Acer's new convertible Tablet PC, the Aspire Timeline 1820P, is small, slim and well specified. Acer claims over eight hours of battery life from this diminutive 11.6in. ultraportable, which comes in three colours: Sapphire Blue, Diamond Black and Ruby Red. It's available now at £529.99 (inc. VAT; £451 ex. VAT).
The convertible Tablet PC design has been around since 2002, but Acer claims to have a new angle on the format. According to the company the Aspire Timeline 1820P "features a special convertible design that allows you to use it as a photo frame or the perfect presentation tool. You can also fold it up like a notepad to take notes, read ebooks or navigate maps."
The Timeline 1820P runs Windows 7 (Home Premium) and has a secondary touch-based interface called TouchPortal for accessing music and video. The touch-screen supports multi-touch for pinch-to-zoom and twist-to-rotate, and accepts stylus input — handwriting recognition included.
The Timeline 1820P is small and light, measuring 28.5cm wide by 20.9cm deep by 2.85-3.45cm high and weighing 1.72kg. It has an 11.6in. display with a native resolution of 1,366 by 768 pixels, giving it the 16:9 aspect ratio that's ideal for viewing digital video content. Enhanced Dolby audio and an HDMI port assist in this respect, but sadly Acer hasn't found room for an integrated optical drive.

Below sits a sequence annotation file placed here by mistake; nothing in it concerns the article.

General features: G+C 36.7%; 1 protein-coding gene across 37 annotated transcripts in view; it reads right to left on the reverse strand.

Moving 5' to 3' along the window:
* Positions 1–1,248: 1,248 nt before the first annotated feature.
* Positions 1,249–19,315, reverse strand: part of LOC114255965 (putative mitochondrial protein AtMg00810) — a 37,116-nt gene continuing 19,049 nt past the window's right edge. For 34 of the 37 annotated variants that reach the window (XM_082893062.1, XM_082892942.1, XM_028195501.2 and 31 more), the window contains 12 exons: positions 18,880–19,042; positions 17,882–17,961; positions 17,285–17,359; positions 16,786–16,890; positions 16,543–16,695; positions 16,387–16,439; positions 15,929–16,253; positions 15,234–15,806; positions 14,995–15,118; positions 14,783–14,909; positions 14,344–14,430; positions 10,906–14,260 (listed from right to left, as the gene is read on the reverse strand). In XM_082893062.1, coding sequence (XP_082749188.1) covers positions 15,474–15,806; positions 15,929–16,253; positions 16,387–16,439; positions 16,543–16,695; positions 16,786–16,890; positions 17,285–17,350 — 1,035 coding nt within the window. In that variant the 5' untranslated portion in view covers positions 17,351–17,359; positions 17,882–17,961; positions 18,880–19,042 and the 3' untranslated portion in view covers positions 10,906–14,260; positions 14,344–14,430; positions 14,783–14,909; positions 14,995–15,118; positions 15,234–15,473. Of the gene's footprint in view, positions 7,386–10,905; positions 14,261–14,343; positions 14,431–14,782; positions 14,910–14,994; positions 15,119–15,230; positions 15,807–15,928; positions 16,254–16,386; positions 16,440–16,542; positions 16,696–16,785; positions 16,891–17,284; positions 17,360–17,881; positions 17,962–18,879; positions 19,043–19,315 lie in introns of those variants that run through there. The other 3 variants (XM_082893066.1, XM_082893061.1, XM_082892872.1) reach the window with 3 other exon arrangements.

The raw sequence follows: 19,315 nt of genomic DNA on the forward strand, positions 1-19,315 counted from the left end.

The keyboard is a pleasure to use, with relatively large and responsive keys. The multi-touch touchpad supports two-finger scrolling, pinch-to-zoom and flip-and-rotate.
Powered by a dual-core CULV (Consumer Ultra Low Voltage) Pentium (PTZ model) or Core 2 Duo (PT model), the Aspire Timeline 1820P uses the Mobile Intel GS45 Express Chipset with integrated graphics (GMA 4500MHD). It accommodates up to 4GB of RAM and has a 160GB, 250GB or 320GB hard drive.
Wi-Fi (various flavours) is present, along with Bluetooth (2.1+EDR) and Gigabit Ethernet, with mobile broadband (HSPA, 7.2Mbps down, 5.7Mbps up) as an option. Battery life is quoted at up to 8 hours.
A webcam sits atop the screen, and there's a 5-in-one card reader on the right side of the chassis. Three USB 2.0 ports are ranged around the edges of the notebook.
We have only seen a prototype of this notebook, but the signs are positive and we're keen to see a shipping unit. Acer should consider producing a business focussed variant of this notebook with Windows 7 Professional and, if at all possible, a built-in optical drive.